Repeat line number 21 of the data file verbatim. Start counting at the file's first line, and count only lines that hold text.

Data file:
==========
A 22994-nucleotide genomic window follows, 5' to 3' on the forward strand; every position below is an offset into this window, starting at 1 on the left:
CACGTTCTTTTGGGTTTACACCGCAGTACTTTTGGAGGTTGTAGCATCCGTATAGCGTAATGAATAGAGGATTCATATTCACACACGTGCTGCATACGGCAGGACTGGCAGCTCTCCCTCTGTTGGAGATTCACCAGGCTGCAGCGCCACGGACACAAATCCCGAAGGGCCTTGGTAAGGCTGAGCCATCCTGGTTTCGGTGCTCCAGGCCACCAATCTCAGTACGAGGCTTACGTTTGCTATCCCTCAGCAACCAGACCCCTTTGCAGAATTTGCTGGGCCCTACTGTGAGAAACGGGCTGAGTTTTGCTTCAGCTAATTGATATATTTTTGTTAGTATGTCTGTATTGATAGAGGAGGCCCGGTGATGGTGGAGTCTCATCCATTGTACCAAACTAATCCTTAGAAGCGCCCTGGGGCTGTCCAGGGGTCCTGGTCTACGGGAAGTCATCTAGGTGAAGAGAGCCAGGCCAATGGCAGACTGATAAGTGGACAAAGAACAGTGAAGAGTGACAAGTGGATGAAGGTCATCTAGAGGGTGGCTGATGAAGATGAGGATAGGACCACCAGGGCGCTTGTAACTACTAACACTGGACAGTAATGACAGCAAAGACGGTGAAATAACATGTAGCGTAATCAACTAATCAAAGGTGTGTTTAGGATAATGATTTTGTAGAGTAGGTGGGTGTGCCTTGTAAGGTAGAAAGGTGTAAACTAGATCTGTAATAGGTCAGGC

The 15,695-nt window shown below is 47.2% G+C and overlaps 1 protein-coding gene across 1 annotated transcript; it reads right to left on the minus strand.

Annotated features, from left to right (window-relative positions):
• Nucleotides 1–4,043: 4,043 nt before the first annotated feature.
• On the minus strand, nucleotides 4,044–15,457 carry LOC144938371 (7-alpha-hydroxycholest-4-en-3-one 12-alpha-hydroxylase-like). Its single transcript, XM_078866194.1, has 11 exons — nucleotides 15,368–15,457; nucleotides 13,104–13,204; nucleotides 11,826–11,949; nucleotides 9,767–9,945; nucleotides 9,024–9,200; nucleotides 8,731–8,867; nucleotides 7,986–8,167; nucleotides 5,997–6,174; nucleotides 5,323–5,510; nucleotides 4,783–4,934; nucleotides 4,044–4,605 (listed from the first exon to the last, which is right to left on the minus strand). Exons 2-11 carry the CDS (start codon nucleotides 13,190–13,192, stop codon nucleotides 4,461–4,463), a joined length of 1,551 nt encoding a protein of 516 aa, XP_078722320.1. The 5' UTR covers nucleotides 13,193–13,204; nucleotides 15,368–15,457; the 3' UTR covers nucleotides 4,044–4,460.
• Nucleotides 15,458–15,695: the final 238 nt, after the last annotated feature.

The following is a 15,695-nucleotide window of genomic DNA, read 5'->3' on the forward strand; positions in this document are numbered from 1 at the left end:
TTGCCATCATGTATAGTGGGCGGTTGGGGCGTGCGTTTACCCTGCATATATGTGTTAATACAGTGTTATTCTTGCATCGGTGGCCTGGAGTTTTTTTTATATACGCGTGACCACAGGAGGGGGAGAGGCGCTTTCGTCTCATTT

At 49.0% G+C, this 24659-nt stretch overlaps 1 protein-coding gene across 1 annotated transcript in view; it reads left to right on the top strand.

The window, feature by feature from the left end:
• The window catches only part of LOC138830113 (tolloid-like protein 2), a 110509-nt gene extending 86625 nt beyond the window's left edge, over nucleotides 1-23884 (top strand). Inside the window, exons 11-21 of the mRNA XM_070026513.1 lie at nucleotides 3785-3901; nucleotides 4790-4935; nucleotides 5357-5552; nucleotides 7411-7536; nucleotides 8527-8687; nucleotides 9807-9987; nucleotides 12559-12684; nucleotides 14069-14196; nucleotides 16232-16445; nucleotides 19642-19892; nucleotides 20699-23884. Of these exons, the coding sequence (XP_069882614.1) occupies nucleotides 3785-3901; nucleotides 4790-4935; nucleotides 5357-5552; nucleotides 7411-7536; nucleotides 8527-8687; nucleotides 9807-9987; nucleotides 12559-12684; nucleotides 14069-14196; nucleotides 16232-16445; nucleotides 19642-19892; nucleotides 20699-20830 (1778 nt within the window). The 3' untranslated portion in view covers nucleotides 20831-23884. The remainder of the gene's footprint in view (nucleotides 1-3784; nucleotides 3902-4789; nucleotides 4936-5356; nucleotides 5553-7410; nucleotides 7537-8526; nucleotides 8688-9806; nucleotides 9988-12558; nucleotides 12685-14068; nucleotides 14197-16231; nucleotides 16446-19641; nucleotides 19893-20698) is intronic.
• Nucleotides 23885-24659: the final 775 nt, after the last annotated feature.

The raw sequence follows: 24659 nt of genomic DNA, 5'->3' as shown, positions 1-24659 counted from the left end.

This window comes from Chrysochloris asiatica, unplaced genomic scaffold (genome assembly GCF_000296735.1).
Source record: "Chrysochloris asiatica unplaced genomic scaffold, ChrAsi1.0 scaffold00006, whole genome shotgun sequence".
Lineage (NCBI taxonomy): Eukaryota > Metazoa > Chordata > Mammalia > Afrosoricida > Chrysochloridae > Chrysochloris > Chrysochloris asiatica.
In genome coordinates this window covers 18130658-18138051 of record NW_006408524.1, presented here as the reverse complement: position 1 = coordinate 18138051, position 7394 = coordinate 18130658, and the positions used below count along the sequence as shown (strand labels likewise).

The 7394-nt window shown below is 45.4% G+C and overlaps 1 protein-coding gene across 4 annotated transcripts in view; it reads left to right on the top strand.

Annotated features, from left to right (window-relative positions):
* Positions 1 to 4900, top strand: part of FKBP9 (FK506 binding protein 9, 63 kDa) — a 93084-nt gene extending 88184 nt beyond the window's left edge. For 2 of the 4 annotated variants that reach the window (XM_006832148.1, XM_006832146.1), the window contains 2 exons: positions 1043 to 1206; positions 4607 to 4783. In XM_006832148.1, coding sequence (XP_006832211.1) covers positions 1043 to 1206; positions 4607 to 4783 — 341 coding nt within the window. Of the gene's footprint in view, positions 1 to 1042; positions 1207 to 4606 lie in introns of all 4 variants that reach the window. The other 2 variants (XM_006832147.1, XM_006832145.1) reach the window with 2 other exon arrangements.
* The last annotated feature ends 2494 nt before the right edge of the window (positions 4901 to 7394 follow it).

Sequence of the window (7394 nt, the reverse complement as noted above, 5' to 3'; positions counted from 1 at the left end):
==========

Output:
* Positions 1 to 4900, top strand: part of FKBP9 (FK506 binding protein 9, 63 kDa) — a 93084-nt gene extending 88184 nt beyond the window's left edge. For 2 of the 4 annotated variants that reach the window (XM_006832148.1, XM_006832146.1), the window contains 2 exons: positions 1043 to 1206; positions 4607 to 4783. In XM_006832148.1, coding sequence (XP_006832211.1) covers positions 1043 to 1206; positions 4607 to 4783 — 341 coding nt within the window. Of the gene's footprint in view, positions 1 to 1042; positions 1207 to 4606 lie in introns of all 4 variants that reach the window. The other 2 variants (XM_006832147.1, XM_006832145.1) reach the window with 2 other exon arrangements.